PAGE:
The Frisson of Woo, or “Thirty Seconds to Grab ‘Em”
So I’ve come up with a new test, a refinement of my earlier approach. Lemme know what you think.
Super-characters, particularly iconic ones, have appeals that one can grasp quickly. Yes, Superman has a winning personality, an understated wit, and a bitchin' spitcurl, but what the folks like to see is the superpowers. That’s what gets folks to buy the comics, see the movies, and wear the jammies.
I believe that every great character, every character capable of carrying his or her own comic series, should regularly provide a frisson of woo. The character should have the ability to make anyone, not just a regular comic reader, occasionally feel a little shiver of excitement and emit a little internal cry of “woo!”
The point of this silly exercise is threefold. First, it’s a test of a comic’s current creative team. I’d say that abandoning the woo-giving trait(s) is a bad, bad sign. It doesn't happen too often, but it does happen. Second, it’s a test of a character’s potential for public acceptance. If you can’t find a straightforward woo-generating trait for a character, said character is never going to be more than second-tier big-comic-crossover fodder. Third, it's fun to fart around with nonsense like this.
How to find that kernel of woo-ing?
Here’s my idea: imagine that a stack of new big-budget Hollywood movies starring the big comic book characters is about to hit the theaters of the world. Superman has his movie, Batman, Wonder Woman, hey, even Plastic Man, Doctor Strange, Green Lantern, Thor, and Wildcat all have their own movies. (For the sake of this essay, the movies capture the characters basically as the comics depict them.)
And you, you lucky fanboy/fangirl, are in charge of putting together the teevee commercial for the movies.
You have thirty seconds to assemble images and scenes to make John Q. Public interested in the character. You have thirty seconds to grab ‘em by the nose. Thirty seconds of precious, precious teevee time.
What goes in the thirty-second trailer?
I think that your answer to that would be whatever provides each character’s frisson of woo. It boils away the inessential and uncovers the characters’ core appeal.
There’s no time for sophistication in a thirty second ad; it requires bonk-them-over-the-head directness. Which shouldn’t be a problem. Head-bonking directness is something at which costumed super-folk excel; subtlety is not a superhero’s stock in trade.
Look at the thirty-second long teevee trailer for Superman Returns. It’s “dude in suit flying around, doing super stuff.” And it’s cool.
How about the ads for Batman Begins? It’s “dude dresses in freaky costume scaring the crap out of bad guys, gets revenge for feelings of powerlessness.”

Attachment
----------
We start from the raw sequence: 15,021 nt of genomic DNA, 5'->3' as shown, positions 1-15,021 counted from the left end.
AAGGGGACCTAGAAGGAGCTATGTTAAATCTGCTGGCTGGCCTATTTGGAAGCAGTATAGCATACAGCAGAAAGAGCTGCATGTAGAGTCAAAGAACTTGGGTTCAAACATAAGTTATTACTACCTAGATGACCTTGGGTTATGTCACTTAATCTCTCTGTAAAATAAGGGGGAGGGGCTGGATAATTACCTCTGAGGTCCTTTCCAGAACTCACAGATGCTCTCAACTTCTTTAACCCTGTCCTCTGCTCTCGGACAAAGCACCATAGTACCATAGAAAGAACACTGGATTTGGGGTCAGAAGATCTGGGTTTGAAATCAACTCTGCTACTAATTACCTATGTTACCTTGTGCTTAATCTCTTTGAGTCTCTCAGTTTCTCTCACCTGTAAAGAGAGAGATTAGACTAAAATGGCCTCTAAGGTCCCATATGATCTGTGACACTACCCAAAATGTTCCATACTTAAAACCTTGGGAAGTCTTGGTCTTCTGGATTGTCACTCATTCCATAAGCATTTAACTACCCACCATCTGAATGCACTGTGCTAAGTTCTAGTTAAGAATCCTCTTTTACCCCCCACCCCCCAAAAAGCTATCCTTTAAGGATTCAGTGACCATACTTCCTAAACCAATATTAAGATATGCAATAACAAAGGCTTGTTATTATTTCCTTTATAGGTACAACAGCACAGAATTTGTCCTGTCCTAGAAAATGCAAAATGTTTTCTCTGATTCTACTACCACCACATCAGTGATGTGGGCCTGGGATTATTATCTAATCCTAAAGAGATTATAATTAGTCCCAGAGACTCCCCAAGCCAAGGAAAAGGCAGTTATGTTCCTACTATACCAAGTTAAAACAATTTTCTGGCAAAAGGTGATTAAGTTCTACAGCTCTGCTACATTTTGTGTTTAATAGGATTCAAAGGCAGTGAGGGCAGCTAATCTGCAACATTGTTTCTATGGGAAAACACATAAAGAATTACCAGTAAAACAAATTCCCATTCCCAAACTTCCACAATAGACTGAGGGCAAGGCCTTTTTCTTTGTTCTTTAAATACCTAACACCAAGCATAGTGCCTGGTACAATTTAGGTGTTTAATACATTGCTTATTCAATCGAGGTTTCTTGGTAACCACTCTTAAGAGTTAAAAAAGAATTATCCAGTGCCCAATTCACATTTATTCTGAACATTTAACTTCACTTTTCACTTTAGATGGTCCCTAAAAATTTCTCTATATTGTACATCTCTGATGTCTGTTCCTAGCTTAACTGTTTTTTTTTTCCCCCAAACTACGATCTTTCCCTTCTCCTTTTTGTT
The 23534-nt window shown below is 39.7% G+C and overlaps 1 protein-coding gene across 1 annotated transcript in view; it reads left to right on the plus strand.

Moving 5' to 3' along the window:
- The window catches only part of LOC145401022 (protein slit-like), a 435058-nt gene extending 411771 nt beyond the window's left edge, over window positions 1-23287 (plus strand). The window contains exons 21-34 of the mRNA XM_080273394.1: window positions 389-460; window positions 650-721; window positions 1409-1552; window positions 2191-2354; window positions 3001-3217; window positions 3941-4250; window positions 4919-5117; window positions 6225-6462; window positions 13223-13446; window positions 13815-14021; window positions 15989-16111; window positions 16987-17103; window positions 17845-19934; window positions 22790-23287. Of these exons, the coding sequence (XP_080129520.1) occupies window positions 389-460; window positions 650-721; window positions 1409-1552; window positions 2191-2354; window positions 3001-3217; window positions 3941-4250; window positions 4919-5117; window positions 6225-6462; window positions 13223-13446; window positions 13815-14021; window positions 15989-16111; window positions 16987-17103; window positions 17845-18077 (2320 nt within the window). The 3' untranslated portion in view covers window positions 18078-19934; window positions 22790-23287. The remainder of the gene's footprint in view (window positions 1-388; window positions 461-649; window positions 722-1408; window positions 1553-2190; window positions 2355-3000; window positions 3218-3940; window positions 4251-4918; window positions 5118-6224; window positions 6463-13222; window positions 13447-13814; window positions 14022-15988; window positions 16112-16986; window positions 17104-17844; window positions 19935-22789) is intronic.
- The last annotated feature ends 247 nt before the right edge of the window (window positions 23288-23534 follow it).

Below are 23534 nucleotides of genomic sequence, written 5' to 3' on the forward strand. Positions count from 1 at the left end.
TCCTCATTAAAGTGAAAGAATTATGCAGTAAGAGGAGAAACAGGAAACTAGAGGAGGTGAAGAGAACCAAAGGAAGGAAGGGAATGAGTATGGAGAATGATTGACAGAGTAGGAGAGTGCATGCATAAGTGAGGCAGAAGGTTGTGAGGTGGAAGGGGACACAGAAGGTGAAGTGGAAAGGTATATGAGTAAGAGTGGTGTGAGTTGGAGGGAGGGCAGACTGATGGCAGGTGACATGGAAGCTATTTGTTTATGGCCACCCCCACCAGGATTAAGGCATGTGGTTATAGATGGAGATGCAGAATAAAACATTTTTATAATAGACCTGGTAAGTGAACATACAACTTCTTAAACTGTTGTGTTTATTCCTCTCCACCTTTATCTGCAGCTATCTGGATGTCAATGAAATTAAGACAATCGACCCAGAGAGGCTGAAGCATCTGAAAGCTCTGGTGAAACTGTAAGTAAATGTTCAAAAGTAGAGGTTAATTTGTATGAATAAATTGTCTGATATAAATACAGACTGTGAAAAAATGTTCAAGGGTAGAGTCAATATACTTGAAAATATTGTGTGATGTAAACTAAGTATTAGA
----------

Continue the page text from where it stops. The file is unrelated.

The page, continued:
Now, what about these theoretical ads?
Hawkman: A dude with giant bird wings flies around and hits stuff with a giant mace. He swoops around cities and mountains, pounding stuff and looking cool.
[Dude, that visual sells itself. Show a well-rendered Hawkman smashing up an in-flight Cessna or something and you’ll get people’s attention.]
The Question: A cloud of odd-colored smoke curls out of the corner of a darkened room. Following the cloud is a well-dressed man. A man with no face. He says something both vague and menacing, then disappears.
[That’ll stick in folks’ heads. Batman scares like a monster. Raar! The Question scares like an episode of the Twilight Zone. Creeeepy. People dig creeeepy.]
Green Lantern: A regular guy (test pilot, architect, artist, whatever) finds himself recruited by a massive space police force. He can make anything he imagines out of green energy by using a magic ring.
[The visuals of the 3,600-strong Green Lantern Corps, and crazy green ring constructs? That’ll catch people’s attention.]
Thor: A giant freakin’ dragon-serpent thing menaces a city. Trolls burst out of the ground. Then thunder booms, lightning bolts arc down, and a very large man with a very large hammer looks very pissed off. He warns the beasts to leave. They don’t. He swings the hammer and brings A Mighty Beatdown, shaking the heavens themselves.
[My pet guess for Thor’s woo-generation is when his normally placid exterior cracks and he uncorks the oceans of whoopass he keeps in reserve. When Thor goes into “I’ve had it with you” mode and Brings the Pain, I feel a hint of woo.]
Now, my readers, what would you put in your thirty-second trailers for your favorite super-folk?
How would you get people to want to see Wildcat: The Movin’ Picture, or Doctor Strange? Iron Man? Aquaman? Wonder Woman? Captain Marvel? Plastic Man? Vibe? Swamp Thing? Or any other character you love?
Come on, fans. Hollywood is calling!